Nine councils will be given a share of $24 million for heating network schemes that behave as “central heating for cities”, the Government has declared.
The money is the first round of financing from a $320 million pot to encourage district heating systems that can provide cheaper and cleaner heat and warm water to homes and companies. The nine successful councils vary from Sheffield to four London boroughs and demand technology including gas-fired combined heat and power (CHP) plants, an ‘energy from waste’ plant along with a heat pump scheme.
In addition, four regional authorities are given a share of $200,000 to help them develop their strategies. It’s expected that the $320 million will leverage a 2 billion to help assemble 200 networks and that, in addition to Government cash, councils will draw funding from other sources like private investors.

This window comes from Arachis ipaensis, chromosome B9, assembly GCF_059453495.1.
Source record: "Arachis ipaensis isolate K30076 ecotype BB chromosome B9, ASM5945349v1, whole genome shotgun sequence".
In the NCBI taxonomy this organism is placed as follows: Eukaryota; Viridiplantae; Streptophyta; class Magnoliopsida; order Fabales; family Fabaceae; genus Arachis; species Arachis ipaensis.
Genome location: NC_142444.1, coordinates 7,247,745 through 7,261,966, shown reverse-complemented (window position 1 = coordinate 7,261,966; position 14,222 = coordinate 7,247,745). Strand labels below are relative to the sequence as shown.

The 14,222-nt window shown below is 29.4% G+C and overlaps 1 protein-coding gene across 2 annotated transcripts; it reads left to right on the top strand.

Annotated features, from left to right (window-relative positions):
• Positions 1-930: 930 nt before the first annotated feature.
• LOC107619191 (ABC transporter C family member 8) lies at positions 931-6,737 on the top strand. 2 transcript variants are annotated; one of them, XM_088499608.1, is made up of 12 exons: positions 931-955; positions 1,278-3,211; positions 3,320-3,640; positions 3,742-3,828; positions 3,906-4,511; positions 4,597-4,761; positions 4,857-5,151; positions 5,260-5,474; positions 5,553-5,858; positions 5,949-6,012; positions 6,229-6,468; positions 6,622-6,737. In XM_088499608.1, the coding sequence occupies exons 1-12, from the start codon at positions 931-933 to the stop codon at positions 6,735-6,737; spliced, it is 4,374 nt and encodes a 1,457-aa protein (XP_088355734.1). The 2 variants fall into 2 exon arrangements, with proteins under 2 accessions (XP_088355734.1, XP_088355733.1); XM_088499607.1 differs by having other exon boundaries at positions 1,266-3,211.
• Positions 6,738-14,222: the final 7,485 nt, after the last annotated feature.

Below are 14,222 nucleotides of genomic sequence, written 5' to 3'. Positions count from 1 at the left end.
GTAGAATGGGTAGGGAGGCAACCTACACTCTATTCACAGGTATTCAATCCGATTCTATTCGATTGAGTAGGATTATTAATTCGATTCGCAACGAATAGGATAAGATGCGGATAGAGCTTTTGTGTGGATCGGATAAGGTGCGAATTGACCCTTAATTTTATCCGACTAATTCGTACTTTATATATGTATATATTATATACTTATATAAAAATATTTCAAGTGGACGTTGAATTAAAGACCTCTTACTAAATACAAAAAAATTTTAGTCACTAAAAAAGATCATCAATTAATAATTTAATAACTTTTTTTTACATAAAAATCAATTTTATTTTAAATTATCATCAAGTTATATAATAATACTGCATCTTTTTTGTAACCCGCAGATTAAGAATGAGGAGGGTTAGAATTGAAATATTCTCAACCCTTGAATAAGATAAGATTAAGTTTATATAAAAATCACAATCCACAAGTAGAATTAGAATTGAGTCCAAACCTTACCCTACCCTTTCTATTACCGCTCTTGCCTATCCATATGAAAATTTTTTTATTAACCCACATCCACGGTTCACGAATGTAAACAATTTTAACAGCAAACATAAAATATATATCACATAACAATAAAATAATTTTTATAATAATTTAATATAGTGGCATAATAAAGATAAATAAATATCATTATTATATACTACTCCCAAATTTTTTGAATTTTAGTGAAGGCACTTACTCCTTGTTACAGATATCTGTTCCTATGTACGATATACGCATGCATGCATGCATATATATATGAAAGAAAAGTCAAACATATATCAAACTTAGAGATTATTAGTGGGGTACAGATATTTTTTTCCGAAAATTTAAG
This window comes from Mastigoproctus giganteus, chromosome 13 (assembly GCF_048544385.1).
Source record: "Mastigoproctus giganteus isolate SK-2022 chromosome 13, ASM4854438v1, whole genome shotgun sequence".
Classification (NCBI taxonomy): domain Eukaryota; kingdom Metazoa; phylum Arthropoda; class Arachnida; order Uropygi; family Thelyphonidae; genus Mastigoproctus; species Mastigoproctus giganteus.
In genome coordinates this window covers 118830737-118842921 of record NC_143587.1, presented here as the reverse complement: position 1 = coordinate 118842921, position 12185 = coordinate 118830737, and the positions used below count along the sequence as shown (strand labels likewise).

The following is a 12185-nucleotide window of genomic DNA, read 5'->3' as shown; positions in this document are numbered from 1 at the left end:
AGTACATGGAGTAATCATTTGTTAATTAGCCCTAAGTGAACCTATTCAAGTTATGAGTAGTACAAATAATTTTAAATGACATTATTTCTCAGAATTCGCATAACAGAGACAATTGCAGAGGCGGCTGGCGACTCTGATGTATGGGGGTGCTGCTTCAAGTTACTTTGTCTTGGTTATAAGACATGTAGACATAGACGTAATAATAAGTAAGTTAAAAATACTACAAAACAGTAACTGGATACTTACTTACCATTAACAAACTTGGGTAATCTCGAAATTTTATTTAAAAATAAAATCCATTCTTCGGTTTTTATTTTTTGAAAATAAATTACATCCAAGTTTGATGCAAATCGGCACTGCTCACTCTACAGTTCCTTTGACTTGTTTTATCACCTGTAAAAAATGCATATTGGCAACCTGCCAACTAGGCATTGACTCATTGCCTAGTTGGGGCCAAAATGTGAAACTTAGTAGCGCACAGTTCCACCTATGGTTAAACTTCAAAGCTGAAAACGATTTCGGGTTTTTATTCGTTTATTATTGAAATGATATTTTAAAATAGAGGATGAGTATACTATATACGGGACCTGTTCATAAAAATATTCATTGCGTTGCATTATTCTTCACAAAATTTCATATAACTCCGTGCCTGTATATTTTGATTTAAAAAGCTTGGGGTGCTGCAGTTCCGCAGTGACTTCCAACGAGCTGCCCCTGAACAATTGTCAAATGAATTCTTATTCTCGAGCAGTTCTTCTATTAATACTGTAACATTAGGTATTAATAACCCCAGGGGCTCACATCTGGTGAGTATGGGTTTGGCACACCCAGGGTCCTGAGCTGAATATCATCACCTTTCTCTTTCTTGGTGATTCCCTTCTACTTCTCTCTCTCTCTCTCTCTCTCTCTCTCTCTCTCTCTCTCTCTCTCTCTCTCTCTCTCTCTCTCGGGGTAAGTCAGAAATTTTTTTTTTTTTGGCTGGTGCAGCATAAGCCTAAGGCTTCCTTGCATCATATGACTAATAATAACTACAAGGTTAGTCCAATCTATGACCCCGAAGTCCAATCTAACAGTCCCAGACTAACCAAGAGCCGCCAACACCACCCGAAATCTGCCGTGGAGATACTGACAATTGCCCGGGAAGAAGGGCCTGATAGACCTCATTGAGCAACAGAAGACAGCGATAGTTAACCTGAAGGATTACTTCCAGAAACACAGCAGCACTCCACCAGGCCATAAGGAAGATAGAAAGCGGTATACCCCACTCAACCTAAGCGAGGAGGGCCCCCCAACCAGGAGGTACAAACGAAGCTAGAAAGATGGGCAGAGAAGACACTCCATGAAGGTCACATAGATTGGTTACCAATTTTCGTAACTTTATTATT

District heat networks are viewed as a means of decarbonising UK heating system because they remove the demand for houses and industrial buildings by linking them to one heat 36, to get their own boilers. This heat can come from combined heat and power plants, which catch and utilize the heat generated from incinerating rubbish burning gas to generate boilers, as well as electricity or using energy from deep underground. Schemes can also use waste heat from places such as even the London Underground and factories.
The heat is piped to houses and businesses from the network.
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